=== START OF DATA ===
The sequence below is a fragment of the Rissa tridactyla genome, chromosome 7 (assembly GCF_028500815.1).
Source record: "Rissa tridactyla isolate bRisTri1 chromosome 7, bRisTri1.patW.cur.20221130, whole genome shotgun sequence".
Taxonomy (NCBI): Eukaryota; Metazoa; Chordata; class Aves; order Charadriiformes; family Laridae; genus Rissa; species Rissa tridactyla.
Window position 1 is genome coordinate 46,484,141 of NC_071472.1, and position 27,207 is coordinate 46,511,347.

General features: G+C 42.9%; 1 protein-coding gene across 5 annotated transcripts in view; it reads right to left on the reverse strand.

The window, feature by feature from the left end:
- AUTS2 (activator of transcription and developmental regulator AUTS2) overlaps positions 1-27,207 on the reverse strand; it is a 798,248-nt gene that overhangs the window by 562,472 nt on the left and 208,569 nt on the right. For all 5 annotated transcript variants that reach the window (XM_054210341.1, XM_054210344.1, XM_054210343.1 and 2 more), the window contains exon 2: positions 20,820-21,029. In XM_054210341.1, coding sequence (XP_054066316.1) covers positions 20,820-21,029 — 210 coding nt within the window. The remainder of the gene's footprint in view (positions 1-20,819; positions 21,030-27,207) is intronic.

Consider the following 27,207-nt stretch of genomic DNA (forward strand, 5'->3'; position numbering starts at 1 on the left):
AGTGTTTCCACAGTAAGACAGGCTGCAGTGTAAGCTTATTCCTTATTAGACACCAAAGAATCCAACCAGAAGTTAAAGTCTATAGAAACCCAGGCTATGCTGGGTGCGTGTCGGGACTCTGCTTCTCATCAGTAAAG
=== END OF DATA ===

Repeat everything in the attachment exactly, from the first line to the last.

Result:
The sequence below is a fragment of the Rissa tridactyla genome, chromosome 7 (assembly GCF_028500815.1).
Source record: "Rissa tridactyla isolate bRisTri1 chromosome 7, bRisTri1.patW.cur.20221130, whole genome shotgun sequence".
Taxonomy (NCBI): Eukaryota; Metazoa; Chordata; class Aves; order Charadriiformes; family Laridae; genus Rissa; species Rissa tridactyla.
Window position 1 is genome coordinate 46,484,141 of NC_071472.1, and position 27,207 is coordinate 46,511,347.

General features: G+C 42.9%; 1 protein-coding gene across 5 annotated transcripts in view; it reads right to left on the reverse strand.

The window, feature by feature from the left end:
- AUTS2 (activator of transcription and developmental regulator AUTS2) overlaps positions 1-27,207 on the reverse strand; it is a 798,248-nt gene that overhangs the window by 562,472 nt on the left and 208,569 nt on the right. For all 5 annotated transcript variants that reach the window (XM_054210341.1, XM_054210344.1, XM_054210343.1 and 2 more), the window contains exon 2: positions 20,820-21,029. In XM_054210341.1, coding sequence (XP_054066316.1) covers positions 20,820-21,029 — 210 coding nt within the window. The remainder of the gene's footprint in view (positions 1-20,819; positions 21,030-27,207) is intronic.

Consider the following 27,207-nt stretch of genomic DNA (forward strand, 5'->3'; position numbering starts at 1 on the left):
AGTGTTTCCACAGTAAGACAGGCTGCAGTGTAAGCTTATTCCTTATTAGACACCAAAGAATCCAACCAGAAGTTAAAGTCTATAGAAACCCAGGCTATGCTGGGTGCGTGTCGGGACTCTGCTTCTCATCAGTAAAG